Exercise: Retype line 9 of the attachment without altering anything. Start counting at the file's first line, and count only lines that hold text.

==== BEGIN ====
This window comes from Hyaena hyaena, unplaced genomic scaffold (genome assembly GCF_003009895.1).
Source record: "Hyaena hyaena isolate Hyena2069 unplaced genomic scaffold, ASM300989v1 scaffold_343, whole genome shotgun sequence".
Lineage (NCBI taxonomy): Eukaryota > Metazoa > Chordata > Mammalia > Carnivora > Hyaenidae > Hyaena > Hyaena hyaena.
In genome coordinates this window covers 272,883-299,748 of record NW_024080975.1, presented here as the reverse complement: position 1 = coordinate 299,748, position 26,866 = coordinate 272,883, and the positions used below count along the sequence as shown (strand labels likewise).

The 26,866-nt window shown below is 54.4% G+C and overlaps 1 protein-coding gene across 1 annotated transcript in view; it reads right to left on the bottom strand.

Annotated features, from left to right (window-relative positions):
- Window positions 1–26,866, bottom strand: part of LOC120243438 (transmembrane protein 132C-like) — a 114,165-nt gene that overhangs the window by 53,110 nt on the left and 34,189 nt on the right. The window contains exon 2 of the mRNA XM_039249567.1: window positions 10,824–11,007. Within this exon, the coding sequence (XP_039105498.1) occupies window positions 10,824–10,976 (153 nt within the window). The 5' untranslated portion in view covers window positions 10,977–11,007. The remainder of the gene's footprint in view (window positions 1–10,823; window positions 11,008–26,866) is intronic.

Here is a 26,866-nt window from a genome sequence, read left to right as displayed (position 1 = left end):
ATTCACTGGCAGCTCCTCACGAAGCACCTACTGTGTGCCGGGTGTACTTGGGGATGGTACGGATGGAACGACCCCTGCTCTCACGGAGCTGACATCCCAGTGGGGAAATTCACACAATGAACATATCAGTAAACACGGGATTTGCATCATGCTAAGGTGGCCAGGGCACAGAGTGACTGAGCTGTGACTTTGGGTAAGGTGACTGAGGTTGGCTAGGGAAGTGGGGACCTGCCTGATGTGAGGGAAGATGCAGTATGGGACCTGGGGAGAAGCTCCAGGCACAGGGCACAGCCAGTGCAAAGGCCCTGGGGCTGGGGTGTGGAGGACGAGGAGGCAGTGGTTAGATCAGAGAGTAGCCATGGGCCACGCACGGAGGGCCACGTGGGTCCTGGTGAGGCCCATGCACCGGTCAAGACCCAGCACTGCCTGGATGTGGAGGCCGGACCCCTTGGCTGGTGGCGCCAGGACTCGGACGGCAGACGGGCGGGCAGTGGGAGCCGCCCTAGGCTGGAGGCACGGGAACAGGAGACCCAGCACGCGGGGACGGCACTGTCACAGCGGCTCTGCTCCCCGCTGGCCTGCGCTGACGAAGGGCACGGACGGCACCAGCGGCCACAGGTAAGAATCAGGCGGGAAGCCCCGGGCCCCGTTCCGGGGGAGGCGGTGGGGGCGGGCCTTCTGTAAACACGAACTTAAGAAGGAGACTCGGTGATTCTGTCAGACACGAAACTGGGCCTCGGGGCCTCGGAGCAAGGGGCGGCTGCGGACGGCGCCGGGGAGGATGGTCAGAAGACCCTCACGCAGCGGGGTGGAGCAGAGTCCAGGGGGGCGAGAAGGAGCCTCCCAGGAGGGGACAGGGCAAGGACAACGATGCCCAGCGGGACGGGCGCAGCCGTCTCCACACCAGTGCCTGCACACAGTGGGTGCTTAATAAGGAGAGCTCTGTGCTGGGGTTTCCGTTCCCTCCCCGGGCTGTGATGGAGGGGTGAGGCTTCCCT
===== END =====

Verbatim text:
ATTCACTGGCAGCTCCTCACGAAGCACCTACTGTGTGCCGGGTGTACTTGGGGATGGTACGGATGGAACGACCCCTGCTCTCACGGAGCTGACATCCCAGTGGGGAAATTCACACAATGAACATATCAGTAAACACGGGATTTGCATCATGCTAAGGTGGCCAGGGCACAGAGTGACTGAGCTGTGACTTTGGGTAAGGTGACTGAGGTTGGCTAGGGAAGTGGGGACCTGCCTGATGTGAGGGAAGATGCAGTATGGGACCTGGGGAGAAGCTCCAGGCACAGGGCACAGCCAGTGCAAAGGCCCTGGGGCTGGGGTGTGGAGGACGAGGAGGCAGTGGTTAGATCAGAGAGTAGCCATGGGCCACGCACGGAGGGCCACGTGGGTCCTGGTGAGGCCCATGCACCGGTCAAGACCCAGCACTGCCTGGATGTGGAGGCCGGACCCCTTGGCTGGTGGCGCCAGGACTCGGACGGCAGACGGGCGGGCAGTGGGAGCCGCCCTAGGCTGGAGGCACGGGAACAGGAGACCCAGCACGCGGGGACGGCACTGTCACAGCGGCTCTGCTCCCCGCTGGCCTGCGCTGACGAAGGGCACGGACGGCACCAGCGGCCACAGGTAAGAATCAGGCGGGAAGCCCCGGGCCCCGTTCCGGGGGAGGCGGTGGGGGCGGGCCTTCTGTAAACACGAACTTAAGAAGGAGACTCGGTGATTCTGTCAGACACGAAACTGGGCCTCGGGGCCTCGGAGCAAGGGGCGGCTGCGGACGGCGCCGGGGAGGATGGTCAGAAGACCCTCACGCAGCGGGGTGGAGCAGAGTCCAGGGGGGCGAGAAGGAGCCTCCCAGGAGGGGACAGGGCAAGGACAACGATGCCCAGCGGGACGGGCGCAGCCGTCTCCACACCAGTGCCTGCACACAGTGGGTGCTTAATAAGGAGAGCTCTGTGCTGGGGTTTCCGTTCCCTCCCCGGGCTGTGATGGAGGGGTGAGGCTTCCCT